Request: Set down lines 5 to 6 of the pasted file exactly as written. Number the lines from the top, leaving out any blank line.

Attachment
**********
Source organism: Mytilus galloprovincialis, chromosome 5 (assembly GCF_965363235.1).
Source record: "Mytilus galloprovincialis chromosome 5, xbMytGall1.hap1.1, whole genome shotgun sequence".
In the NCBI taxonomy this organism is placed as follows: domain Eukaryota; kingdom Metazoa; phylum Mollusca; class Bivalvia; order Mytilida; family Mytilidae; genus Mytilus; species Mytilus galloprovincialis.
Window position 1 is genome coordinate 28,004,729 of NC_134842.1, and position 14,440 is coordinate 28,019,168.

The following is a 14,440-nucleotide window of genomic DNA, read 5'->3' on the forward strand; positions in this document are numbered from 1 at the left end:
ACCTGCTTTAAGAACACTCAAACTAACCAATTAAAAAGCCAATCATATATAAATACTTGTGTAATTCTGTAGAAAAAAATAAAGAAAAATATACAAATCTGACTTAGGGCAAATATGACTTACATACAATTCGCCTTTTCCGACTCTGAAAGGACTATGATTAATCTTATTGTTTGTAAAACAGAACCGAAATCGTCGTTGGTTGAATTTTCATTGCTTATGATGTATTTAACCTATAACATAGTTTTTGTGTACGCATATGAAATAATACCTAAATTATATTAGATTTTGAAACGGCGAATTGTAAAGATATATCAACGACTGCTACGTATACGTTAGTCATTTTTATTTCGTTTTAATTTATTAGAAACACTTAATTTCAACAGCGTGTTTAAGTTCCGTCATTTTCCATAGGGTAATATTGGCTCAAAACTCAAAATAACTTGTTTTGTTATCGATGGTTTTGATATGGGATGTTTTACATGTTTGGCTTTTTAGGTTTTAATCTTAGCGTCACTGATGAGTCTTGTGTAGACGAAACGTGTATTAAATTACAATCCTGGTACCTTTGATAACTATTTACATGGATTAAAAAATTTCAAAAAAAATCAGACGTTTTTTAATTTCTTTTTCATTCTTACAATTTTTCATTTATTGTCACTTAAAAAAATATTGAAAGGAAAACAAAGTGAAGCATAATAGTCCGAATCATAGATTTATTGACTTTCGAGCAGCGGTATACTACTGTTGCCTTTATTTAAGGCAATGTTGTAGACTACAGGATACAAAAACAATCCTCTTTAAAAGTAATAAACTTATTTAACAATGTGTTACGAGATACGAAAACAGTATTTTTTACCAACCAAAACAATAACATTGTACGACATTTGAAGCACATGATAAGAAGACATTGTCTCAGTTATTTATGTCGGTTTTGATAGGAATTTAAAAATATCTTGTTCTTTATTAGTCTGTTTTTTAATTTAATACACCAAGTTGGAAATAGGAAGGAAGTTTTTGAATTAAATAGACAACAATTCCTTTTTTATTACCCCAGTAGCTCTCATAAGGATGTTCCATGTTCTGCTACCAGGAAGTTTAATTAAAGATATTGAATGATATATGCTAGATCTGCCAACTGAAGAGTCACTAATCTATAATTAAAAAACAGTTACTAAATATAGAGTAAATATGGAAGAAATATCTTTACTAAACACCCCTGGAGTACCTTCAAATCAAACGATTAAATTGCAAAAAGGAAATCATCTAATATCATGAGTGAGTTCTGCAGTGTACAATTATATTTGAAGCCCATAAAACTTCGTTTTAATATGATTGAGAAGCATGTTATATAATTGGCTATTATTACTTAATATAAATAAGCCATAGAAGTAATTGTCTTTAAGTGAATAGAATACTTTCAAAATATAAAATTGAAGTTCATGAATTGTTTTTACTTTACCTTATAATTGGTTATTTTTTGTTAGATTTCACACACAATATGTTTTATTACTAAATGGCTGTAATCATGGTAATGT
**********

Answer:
The following is a 14,440-nucleotide window of genomic DNA, read 5'->3' on the forward strand; positions in this document are numbered from 1 at the left end:
ACCTGCTTTAAGAACACTCAAACTAACCAATTAAAAAGCCAATCATATATAAATACTTGTGTAATTCTGTAGAAAAAAATAAAGAAAAATATACAAATCTGACTTAGGGCAAATATGACTTACATACAATTCGCCTTTTCCGACTCTGAAAGGACTATGATTAATCTTATTGTTTGTAAAACAGAACCGAAATCGTCGTTGGTTGAATTTTCATTGCTTATGATGTATTTAACCTATAACATAGTTTTTGTGTACGCATATGAAATAATACCTAAATTATATTAGATTTTGAAACGGCGAATTGTAAAGATATATCAACGACTGCTACGTATACGTTAGTCATTTTTATTTCGTTTTAATTTATTAGAAACACTTAATTTCAACAGCGTGTTTAAGTTCCGTCATTTTCCATAGGGTAATATTGGCTCAAAACTCAAAATAACTTGTTTTGTTATCGATGGTTTTGATATGGGATGTTTTACATGTTTGGCTTTTTAGGTTTTAATCTTAGCGTCACTGATGAGTCTTGTGTAGACGAAACGTGTATTAAATTACAATCCTGGTACCTTTGATAACTATTTACATGGATTAAAAAATTTCAAAAAAAATCAGACGTTTTTTAATTTCTTTTTCATTCTTACAATTTTTCATTTATTGTCACTTAAAAAAATATTGAAAGGAAAACAAAGTGAAGCATAATAGTCCGAATCATAGATTTATTGACTTTCGAGCAGCGGTATACTACTGTTGCCTTTATTTAAGGCAATGTTGTAGACTACAGGATACAAAAACAATCCTCTTTAAAAGTAATAAACTTATTTAACAATGTGTTACGAGATACGAAAACAGTATTTTTTACCAACCAAAACAATAACATTGTACGACATTTGAAGCACATGATAAGAAGACATTGTCTCAGTTATTTATGTCGGTTTTGATAGGAATTTAAAAATATCTTGTTCTTTATTAGTCTGTTTTTTAATTTAATACACCAAGTTGGAAATAGGAAGGAAGTTTTTGAATTAAATAGACAACAATTCCTTTTTTATTACCCCAGTAGCTCTCATAAGGATGTTCCATGTTCTGCTACCAGGAAGTTTAATTAAAGATATTGAATGATATATGCTAGATCTGCCAACTGAAGAGTCACTAATCTATAATTAAAAAACAGTTACTAAATATAGAGTAAATATGGAAGAAATATCTTTACTAAACACCCCTGGAGTACCTTCAAATCAAACGATTAAATTGCAAAAAGGAAATCATCTAATATCATGAGTGAGTTCTGCAGTGTACAATTATATTTGAAGCCCATAAAACTTCGTTTTAATATGATTGAGAAGCATGTTATATAATTGGCTATTATTACTTAATATAAATAAGCCATAGAAGTAATTGTCTTTAAGTGAATAGAATACTTTCAAAATATAAAATTGAAGTTCATGAATTGTTTTTACTTTACCTTATAATTGGTTATTTTTTGTTAGATTTCACACACAATATGTTTTATTACTAAATGGCTGTAATCATGGTAATGT